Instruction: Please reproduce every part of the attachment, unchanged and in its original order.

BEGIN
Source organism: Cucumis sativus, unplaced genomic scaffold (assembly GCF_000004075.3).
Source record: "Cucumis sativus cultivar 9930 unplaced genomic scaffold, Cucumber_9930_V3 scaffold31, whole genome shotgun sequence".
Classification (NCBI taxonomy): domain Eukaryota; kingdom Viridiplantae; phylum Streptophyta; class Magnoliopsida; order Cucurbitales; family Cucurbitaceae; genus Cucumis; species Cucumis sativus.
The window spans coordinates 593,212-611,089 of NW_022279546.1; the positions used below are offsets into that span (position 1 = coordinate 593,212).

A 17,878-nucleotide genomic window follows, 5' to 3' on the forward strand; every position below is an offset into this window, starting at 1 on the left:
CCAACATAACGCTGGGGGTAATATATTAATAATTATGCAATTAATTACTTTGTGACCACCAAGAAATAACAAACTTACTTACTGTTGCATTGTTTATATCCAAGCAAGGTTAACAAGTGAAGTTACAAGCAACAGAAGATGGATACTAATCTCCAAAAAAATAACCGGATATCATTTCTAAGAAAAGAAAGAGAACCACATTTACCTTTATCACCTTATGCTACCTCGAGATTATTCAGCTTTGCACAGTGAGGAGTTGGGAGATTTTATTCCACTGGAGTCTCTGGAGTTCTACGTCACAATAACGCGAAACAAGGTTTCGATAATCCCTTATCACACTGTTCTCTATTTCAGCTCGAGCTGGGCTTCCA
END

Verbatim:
Source organism: Cucumis sativus, unplaced genomic scaffold (assembly GCF_000004075.3).
Source record: "Cucumis sativus cultivar 9930 unplaced genomic scaffold, Cucumber_9930_V3 scaffold31, whole genome shotgun sequence".
Classification (NCBI taxonomy): domain Eukaryota; kingdom Viridiplantae; phylum Streptophyta; class Magnoliopsida; order Cucurbitales; family Cucurbitaceae; genus Cucumis; species Cucumis sativus.
The window spans coordinates 593,212-611,089 of NW_022279546.1; the positions used below are offsets into that span (position 1 = coordinate 593,212).

A 17,878-nucleotide genomic window follows, 5' to 3' on the forward strand; every position below is an offset into this window, starting at 1 on the left:
CCAACATAACGCTGGGGGTAATATATTAATAATTATGCAATTAATTACTTTGTGACCACCAAGAAATAACAAACTTACTTACTGTTGCATTGTTTATATCCAAGCAAGGTTAACAAGTGAAGTTACAAGCAACAGAAGATGGATACTAATCTCCAAAAAAATAACCGGATATCATTTCTAAGAAAAGAAAGAGAACCACATTTACCTTTATCACCTTATGCTACCTCGAGATTATTCAGCTTTGCACAGTGAGGAGTTGGGAGATTTTATTCCACTGGAGTCTCTGGAGTTCTACGTCACAATAACGCGAAACAAGGTTTCGATAATCCCTTATCACACTGTTCTCTATTTCAGCTCGAGCTGGGCTTCCA